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Commentary

Oracle's Phillips Sees Grid Computing For The Masses

Looking past a limited audience of advanced users to a much broader market, Oracle plans to release this summer a new version of its Real Application Clusters (RAC) technology featuring "significant ease-of-use enhancements" that will make possible "grid computing for the masses." Whether the masses are hungry for grid computing is another matter.
Looking past a limited audience of advanced users to a much broader market, Oracle plans to release this summer a new version of its Real Application Clusters (RAC) technology featuring "significant ease-of-use enhancements" that will make possible "grid computing for the masses." Whether the masses are hungry for grid computing is another matter.Noting that RAC is Oracle's most-popular database option as well as being the underlying technology for grid computing, Oracle co-president Charles Philips recently told financial analysts that Oracle's sales efforts to date for these technologies have been limited to advanced users because of the complexity of clustering technology. But with new release of the company's 11G database that's expected during the summer, Oracle is betting that a less-complex version will appeal to a significantly larger market.

It will be interesting to see if, in the middle of what is certain to be a very challenging year, CIOs have the appetite -- let alone the budget - for investing in a new computing architecture that has historically been limited almost exclusively to scientific rather than commercial applications. And while Oracle will no doubt be able to demonstrate the theoretical advantages of the grid approach, the gap CIOs are facing between theory and practice is wider and deeper here in 2009 than it's been in a long, long time.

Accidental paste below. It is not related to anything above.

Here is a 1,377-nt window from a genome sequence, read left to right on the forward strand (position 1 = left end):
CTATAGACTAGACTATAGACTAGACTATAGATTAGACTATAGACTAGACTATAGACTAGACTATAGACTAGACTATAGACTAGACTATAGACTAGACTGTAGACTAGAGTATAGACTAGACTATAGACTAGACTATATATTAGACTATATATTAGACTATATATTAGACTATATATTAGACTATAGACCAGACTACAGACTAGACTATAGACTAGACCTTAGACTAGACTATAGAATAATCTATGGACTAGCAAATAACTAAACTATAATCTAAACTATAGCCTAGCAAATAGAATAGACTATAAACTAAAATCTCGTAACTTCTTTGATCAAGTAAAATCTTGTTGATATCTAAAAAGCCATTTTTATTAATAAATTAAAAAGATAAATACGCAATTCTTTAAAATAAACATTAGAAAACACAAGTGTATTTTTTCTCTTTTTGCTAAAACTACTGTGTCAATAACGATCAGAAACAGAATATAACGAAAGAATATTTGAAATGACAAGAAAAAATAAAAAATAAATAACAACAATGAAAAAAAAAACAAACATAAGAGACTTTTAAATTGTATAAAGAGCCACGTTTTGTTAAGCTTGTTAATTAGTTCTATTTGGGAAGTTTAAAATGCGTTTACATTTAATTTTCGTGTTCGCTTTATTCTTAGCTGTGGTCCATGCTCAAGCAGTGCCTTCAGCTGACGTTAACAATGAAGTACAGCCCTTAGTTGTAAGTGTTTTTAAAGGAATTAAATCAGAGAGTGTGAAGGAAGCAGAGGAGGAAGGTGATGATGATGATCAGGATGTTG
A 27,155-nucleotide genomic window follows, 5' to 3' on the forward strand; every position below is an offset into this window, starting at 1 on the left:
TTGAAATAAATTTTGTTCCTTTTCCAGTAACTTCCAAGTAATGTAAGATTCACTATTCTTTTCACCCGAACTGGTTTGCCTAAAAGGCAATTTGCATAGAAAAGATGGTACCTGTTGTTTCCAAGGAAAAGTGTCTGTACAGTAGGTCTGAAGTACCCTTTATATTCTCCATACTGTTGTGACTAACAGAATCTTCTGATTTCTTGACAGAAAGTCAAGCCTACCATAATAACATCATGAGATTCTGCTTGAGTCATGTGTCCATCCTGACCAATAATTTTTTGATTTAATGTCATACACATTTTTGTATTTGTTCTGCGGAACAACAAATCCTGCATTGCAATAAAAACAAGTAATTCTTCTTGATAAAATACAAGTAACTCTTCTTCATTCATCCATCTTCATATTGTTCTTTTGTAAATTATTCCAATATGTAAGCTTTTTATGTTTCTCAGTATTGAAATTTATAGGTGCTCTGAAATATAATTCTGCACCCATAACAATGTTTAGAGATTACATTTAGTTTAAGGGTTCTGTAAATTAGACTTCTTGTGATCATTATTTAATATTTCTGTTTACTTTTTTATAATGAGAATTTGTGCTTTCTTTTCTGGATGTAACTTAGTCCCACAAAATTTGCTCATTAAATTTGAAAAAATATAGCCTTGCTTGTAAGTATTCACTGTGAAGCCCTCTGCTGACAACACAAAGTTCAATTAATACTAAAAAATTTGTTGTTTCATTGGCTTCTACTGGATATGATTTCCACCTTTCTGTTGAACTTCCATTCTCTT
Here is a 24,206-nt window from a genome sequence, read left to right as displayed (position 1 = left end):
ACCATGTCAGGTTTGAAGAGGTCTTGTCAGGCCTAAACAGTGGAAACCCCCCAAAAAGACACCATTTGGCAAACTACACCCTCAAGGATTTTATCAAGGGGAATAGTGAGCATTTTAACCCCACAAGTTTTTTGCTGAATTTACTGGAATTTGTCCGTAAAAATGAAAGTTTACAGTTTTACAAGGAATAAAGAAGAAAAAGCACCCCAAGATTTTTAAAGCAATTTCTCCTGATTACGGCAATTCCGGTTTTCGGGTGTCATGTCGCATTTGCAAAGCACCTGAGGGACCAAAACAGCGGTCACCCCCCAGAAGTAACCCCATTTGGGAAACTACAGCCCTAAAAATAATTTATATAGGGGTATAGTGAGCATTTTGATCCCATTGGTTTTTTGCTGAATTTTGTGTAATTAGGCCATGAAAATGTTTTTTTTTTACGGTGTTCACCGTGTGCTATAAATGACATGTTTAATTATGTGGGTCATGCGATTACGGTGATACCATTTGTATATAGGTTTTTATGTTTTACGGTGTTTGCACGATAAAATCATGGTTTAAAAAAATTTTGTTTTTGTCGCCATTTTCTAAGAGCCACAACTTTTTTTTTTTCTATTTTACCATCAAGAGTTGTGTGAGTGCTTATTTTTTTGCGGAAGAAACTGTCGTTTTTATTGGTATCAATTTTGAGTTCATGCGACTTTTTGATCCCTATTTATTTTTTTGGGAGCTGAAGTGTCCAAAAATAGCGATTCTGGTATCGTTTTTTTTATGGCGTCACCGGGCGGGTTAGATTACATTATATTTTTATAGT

Oracle will need to showcase some early, tangible, and dramatic customer wins with mainstream commercial applications if it's going to be able to convince CIOs to evaluate this impressive but commercially untested approach. And Oracle will also have to have a comprehensive set of proof-points showing that the 11g Release 2 database will not require extensive retrofitting of applications, middleware, integration and other costly and time-consuming requirements.

If Oracle can do that, it stands a pretty good chance of gaining traction among CIOs desperately seeking ways to alter or even invert the 80/20 ratio that currently requires far too much of the IT budget to be spent on internal requirements. If not, though, Oracle might well find that the masses have other, more-pressing issues to deal with.

P.S. - I wasn't able to find much/any information on commercial applications for grid computing. But to get an idea of the types of non-commercial projects now running on grid technology, click here and here.